[CentOS] CentOS 7, NSF, "feature" [SOLVED]

Wed Feb 3 17:30:09 UTC 2016
Ricardo J. Barberis <ricardo at palmtx.com.ar>

El Miércoles 03/02/2016, Warren Young escribió:
> On Feb 3, 2016, at 8:57 AM, m.roth at 5-cent.us wrote:
> > Notice the *deeply* weird syntax of "=-<cmd>”.
> That syntax comes from make(1), where it means the same thing.  make(1) has
> been with us since 1977, so I’d think “old and familiar” is a better
> description than “deeply weird.”
> > And, I read in the manpage for systemd.service that if you precede it
> > with an @, it will pass arguments. Why it does not use the
> > used-everywhere-else of *post*fixing those parms, I have no data.
> You’ve misread the page.
> All this option does is lets you run one command but tell the command
> itself that it was called by a different name.  I’m not sure why the
> systemd creators added this, since you normally get this behavior with
> links:
>     $ sudo yum install unzip
>     $ ls -li /bin/unzip /bin/infozip
>     135096149 -rwxr-xr-x.   2 root root     181248 Mar 18  2015 unzip
>     135096149 -rwxr-xr-x.   2 root root     181248 Mar 18  2015 zipinfo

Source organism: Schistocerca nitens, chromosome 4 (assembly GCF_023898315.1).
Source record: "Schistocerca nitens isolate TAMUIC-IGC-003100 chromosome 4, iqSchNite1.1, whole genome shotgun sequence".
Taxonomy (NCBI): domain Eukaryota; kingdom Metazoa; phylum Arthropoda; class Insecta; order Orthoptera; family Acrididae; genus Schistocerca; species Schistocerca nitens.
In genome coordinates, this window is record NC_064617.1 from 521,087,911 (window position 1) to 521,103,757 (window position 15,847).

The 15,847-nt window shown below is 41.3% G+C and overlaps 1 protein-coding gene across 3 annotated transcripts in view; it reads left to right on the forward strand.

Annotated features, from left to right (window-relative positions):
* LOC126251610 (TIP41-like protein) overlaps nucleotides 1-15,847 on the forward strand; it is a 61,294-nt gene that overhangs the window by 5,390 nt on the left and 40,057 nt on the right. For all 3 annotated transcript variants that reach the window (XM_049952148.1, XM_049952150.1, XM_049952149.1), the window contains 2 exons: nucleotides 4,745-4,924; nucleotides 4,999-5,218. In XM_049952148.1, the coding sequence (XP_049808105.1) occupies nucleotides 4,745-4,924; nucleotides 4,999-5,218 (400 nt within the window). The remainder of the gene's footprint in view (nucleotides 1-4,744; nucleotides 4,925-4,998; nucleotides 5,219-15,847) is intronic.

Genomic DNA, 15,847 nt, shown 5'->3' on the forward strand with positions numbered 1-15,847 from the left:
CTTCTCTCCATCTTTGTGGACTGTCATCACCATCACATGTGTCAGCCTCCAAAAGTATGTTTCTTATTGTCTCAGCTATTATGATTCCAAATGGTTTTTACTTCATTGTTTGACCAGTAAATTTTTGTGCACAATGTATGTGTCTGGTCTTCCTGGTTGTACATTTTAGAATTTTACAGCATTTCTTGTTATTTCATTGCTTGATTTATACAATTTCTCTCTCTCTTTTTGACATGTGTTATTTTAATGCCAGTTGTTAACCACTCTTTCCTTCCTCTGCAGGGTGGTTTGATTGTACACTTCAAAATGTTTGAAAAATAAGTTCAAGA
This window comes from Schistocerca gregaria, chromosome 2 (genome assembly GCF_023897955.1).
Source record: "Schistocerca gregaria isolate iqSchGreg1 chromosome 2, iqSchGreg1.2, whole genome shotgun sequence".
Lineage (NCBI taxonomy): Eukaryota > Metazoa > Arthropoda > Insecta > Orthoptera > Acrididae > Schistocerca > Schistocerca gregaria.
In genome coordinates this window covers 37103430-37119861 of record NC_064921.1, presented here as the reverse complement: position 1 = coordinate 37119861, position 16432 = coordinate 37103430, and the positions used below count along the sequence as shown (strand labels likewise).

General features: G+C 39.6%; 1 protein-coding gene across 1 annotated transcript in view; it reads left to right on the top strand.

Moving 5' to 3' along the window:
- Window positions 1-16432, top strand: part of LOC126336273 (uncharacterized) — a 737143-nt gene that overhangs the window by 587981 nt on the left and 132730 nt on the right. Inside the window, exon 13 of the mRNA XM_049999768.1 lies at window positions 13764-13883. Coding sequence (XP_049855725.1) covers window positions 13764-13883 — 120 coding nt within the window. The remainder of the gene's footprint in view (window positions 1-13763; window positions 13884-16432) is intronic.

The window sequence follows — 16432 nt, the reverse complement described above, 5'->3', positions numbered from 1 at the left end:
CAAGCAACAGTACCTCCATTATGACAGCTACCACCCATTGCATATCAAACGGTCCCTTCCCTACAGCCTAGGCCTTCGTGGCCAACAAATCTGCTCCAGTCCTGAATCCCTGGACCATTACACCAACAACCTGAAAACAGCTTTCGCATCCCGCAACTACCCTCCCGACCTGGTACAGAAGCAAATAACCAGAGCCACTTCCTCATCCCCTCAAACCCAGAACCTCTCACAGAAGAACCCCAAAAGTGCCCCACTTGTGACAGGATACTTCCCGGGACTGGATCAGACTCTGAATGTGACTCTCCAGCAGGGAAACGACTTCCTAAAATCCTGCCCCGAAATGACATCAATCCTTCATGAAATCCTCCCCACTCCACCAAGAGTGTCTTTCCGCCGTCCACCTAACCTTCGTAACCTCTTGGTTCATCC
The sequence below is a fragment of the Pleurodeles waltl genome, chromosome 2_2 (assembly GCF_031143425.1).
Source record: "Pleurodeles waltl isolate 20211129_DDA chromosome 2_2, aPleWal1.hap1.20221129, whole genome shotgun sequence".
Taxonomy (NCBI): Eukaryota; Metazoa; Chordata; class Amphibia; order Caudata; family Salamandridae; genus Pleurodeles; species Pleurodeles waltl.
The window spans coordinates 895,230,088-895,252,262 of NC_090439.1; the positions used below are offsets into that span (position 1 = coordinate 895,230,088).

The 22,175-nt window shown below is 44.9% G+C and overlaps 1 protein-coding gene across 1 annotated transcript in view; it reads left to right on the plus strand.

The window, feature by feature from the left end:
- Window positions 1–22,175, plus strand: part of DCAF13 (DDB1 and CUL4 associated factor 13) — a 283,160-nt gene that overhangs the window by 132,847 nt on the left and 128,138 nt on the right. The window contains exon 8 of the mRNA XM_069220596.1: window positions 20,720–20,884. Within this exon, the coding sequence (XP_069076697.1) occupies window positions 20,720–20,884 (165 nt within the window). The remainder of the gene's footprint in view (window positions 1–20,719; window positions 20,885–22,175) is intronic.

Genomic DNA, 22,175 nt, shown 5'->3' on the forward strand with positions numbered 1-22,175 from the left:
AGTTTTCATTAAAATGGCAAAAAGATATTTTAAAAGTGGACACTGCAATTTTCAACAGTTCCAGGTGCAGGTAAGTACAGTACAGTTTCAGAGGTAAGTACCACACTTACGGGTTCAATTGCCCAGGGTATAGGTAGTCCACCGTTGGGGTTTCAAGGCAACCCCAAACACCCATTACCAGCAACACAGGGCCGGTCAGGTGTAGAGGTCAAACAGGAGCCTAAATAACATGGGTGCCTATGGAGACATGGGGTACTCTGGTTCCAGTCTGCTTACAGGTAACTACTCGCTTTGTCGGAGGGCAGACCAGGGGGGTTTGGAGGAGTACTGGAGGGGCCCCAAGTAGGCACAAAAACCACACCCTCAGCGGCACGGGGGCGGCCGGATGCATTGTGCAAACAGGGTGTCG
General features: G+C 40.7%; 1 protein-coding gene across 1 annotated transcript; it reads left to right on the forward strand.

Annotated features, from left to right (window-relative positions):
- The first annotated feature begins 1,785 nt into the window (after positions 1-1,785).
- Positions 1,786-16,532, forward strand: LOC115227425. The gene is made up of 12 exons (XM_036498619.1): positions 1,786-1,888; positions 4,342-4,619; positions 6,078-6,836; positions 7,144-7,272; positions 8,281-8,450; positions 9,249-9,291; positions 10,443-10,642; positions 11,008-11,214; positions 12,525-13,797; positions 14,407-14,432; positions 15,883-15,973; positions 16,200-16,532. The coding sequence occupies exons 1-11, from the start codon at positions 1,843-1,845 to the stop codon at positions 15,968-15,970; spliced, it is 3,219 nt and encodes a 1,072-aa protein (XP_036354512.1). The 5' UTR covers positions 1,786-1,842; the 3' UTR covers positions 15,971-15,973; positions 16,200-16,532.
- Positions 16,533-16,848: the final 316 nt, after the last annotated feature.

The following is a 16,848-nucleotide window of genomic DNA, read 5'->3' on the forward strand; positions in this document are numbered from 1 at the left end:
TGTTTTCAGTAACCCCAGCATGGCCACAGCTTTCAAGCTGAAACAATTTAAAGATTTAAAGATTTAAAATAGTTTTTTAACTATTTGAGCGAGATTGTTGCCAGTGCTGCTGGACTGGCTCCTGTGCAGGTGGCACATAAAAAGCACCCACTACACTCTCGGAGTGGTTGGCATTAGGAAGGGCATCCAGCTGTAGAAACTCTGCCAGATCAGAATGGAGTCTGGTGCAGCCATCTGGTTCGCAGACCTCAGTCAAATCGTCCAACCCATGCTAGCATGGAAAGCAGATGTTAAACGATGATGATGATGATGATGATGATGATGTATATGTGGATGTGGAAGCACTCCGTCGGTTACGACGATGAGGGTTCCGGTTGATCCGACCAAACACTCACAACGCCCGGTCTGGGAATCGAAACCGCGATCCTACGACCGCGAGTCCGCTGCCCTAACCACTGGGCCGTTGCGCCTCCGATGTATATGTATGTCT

> That is, we have a single program binary with two different names. 
> Invoking the program as “zipinfo” makes it behave differently than if you
> invoke it as “unzip”.
> All this systemd feature does is lets you say something like:
>     ExecStart=@/bin/unzip zipinfo ...
> That is, you can run the unzip binary but *call it* zipinfo.
> Again, I don’t know why they couldn’t just do it with links.  However, I
> will point out that the C programming interfaces on your system (execv()
> and friends) also support this feature, and have since back before 1977, so
> that this, too, is not some fresh new weirdness.

I guess that's probably to execute scripts and "hide" the name of the 
interpreter, e.g.:

ExecStart=@/usr/bin/python my_cool_service --my_args

> > I also don't
> > understand why you'd set as an out-of-the-box default that it should fail
> > to come up if it can't resolve any export host, rather than default to
> > coming up.
> You do it for the same reason you’d fail when mounting any other
> filesystem.  It may be critical to operation, as with shared /usr.

Ricardo J. Barberis
Usuario Linux Nº 250625: http://counter.li.org/
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Senior SysAdmin / IT Architect - www.DonWeb.com